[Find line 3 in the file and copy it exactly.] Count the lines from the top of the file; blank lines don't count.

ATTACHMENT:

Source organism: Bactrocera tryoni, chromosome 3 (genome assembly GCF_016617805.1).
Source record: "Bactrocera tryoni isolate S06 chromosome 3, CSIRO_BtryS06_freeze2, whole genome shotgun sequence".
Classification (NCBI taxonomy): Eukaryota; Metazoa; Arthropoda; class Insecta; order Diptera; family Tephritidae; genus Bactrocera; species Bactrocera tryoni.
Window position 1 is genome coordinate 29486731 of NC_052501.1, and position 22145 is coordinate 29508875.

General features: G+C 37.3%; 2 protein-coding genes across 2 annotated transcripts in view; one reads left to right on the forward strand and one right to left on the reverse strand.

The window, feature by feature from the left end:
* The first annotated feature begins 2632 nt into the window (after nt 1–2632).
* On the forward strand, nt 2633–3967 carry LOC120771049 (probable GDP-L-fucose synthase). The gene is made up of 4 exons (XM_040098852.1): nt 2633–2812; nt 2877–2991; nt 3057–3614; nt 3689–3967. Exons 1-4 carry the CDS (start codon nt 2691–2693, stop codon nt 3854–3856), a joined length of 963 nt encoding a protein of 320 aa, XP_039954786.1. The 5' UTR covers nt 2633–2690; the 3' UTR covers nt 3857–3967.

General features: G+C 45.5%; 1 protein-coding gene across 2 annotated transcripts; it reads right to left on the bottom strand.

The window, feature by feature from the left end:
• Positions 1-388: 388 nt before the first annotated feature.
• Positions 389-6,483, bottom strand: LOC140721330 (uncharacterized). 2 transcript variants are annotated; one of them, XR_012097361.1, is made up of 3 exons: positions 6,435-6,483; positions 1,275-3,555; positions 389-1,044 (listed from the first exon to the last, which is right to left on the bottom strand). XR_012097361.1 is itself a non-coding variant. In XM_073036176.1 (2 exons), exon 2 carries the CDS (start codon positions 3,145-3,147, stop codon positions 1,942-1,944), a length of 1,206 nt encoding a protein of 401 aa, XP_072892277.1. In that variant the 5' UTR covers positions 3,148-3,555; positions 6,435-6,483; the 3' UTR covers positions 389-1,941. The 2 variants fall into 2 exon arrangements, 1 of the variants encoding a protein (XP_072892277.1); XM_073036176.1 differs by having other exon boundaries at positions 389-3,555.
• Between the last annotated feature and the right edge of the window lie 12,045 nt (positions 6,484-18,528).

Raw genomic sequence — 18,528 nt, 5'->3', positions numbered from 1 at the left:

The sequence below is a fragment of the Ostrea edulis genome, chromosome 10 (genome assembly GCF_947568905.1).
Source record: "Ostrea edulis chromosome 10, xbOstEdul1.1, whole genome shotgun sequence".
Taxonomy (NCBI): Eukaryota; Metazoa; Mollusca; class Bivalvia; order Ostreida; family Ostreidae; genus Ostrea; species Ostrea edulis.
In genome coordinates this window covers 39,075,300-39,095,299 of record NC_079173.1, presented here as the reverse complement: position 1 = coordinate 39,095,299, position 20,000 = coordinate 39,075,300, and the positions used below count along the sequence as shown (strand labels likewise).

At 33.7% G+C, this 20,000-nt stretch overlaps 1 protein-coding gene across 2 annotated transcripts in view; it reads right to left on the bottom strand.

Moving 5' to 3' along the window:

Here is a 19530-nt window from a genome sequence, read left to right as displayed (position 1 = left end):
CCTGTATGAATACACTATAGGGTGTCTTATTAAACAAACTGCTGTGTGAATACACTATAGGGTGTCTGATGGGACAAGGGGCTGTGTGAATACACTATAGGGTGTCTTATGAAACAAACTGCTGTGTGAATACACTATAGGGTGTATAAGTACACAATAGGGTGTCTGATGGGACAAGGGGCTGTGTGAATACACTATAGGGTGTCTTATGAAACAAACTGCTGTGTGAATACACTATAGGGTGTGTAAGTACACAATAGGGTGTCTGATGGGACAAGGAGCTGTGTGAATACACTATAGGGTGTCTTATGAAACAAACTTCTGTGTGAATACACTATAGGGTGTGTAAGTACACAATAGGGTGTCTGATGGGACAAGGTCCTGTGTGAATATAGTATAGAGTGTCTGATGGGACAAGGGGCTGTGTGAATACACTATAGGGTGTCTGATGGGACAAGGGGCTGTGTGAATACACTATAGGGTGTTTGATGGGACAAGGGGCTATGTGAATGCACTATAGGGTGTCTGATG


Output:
Classification (NCBI taxonomy): Eukaryota; Metazoa; Arthropoda; class Insecta; order Diptera; family Tephritidae; genus Bactrocera; species Bactrocera tryoni.